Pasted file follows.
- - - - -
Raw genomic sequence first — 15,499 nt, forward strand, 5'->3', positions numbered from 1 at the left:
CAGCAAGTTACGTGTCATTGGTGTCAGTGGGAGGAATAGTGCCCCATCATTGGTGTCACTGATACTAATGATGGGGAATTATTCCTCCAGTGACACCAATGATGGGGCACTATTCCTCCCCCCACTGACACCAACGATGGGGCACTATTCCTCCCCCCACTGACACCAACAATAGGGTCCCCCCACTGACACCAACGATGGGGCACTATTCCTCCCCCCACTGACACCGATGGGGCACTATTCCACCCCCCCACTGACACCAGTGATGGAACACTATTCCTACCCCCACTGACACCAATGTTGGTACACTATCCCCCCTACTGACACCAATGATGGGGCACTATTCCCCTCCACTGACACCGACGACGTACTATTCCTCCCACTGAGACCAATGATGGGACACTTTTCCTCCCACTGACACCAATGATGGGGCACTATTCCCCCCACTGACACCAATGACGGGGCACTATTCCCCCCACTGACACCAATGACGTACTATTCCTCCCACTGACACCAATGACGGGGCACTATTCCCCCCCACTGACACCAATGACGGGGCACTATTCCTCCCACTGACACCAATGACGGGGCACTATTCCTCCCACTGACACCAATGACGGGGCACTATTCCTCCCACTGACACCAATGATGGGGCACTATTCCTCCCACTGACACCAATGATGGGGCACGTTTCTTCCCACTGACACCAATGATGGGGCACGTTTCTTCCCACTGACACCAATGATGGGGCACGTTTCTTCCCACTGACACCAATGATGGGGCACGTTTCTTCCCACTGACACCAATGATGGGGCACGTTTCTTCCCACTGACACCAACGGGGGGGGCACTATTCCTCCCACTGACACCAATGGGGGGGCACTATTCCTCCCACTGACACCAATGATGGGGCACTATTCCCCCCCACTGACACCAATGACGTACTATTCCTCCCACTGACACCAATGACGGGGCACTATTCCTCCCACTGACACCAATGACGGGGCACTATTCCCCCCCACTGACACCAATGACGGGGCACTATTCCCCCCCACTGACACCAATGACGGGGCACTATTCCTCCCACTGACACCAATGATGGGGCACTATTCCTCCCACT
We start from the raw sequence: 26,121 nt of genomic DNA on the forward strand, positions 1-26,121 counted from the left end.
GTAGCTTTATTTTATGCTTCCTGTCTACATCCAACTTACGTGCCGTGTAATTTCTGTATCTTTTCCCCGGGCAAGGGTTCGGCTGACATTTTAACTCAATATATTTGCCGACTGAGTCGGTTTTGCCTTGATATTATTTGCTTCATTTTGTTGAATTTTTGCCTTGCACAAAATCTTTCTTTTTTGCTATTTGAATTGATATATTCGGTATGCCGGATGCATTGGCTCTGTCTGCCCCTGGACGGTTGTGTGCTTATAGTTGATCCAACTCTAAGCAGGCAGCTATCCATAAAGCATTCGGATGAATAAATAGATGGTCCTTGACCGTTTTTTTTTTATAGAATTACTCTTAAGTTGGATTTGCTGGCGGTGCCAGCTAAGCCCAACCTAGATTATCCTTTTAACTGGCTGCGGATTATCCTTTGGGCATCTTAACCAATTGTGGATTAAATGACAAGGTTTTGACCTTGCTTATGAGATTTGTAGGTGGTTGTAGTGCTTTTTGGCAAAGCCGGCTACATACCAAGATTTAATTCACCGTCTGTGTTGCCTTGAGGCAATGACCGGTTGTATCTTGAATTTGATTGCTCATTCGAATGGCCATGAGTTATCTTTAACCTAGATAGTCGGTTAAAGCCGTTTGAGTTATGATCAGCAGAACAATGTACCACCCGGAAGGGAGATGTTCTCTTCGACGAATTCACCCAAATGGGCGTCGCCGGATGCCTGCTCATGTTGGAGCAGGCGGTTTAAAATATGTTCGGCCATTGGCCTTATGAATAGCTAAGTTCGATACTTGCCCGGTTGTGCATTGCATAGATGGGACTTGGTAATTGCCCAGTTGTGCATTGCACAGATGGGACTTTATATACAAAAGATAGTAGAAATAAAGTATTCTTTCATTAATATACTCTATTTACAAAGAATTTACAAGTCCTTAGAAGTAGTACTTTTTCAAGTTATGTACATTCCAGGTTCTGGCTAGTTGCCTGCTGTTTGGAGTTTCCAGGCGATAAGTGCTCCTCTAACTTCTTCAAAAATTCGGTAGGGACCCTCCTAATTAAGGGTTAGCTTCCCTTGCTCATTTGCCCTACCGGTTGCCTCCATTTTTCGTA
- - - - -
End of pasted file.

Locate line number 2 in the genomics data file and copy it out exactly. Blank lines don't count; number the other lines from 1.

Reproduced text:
CAGCAAGTTACGTGTCATTGGTGTCAGTGGGAGGAATAGTGCCCCATCATTGGTGTCACTGATACTAATGATGGGGAATTATTCCTCCAGTGACACCAATGATGGGGCACTATTCCTCCCCCCACTGACACCAACGATGGGGCACTATTCCTCCCCCCACTGACACCAACAATAGGGTCCCCCCACTGACACCAACGATGGGGCACTATTCCTCCCCCCACTGACACCGATGGGGCACTATTCCACCCCCCCACTGACACCAGTGATGGAACACTATTCCTACCCCCACTGACACCAATGTTGGTACACTATCCCCCCTACTGACACCAATGATGGGGCACTATTCCCCTCCACTGACACCGACGACGTACTATTCCTCCCACTGAGACCAATGATGGGACACTTTTCCTCCCACTGACACCAATGATGGGGCACTATTCCCCCCACTGACACCAATGACGGGGCACTATTCCCCCCACTGACACCAATGACGTACTATTCCTCCCACTGACACCAATGACGGGGCACTATTCCCCCCCACTGACACCAATGACGGGGCACTATTCCTCCCACTGACACCAATGACGGGGCACTATTCCTCCCACTGACACCAATGACGGGGCACTATTCCTCCCACTGACACCAATGATGGGGCACTATTCCTCCCACTGACACCAATGATGGGGCACGTTTCTTCCCACTGACACCAATGATGGGGCACGTTTCTTCCCACTGACACCAATGATGGGGCACGTTTCTTCCCACTGACACCAATGATGGGGCACGTTTCTTCCCACTGACACCAATGATGGGGCACGTTTCTTCCCACTGACACCAACGGGGGGGGCACTATTCCTCCCACTGACACCAATGGGGGGGCACTATTCCTCCCACTGACACCAATGATGGGGCACTATTCCCCCCCACTGACACCAATGACGTACTATTCCTCCCACTGACACCAATGACGGGGCACTATTCCTCCCACTGACACCAATGACGGGGCACTATTCCCCCCCACTGACACCAATGACGGGGCACTATTCCCCCCCACTGACACCAATGACGGGGCACTATTCCTCCCACTGACACCAATGATGGGGCACTATTCCTCCCACT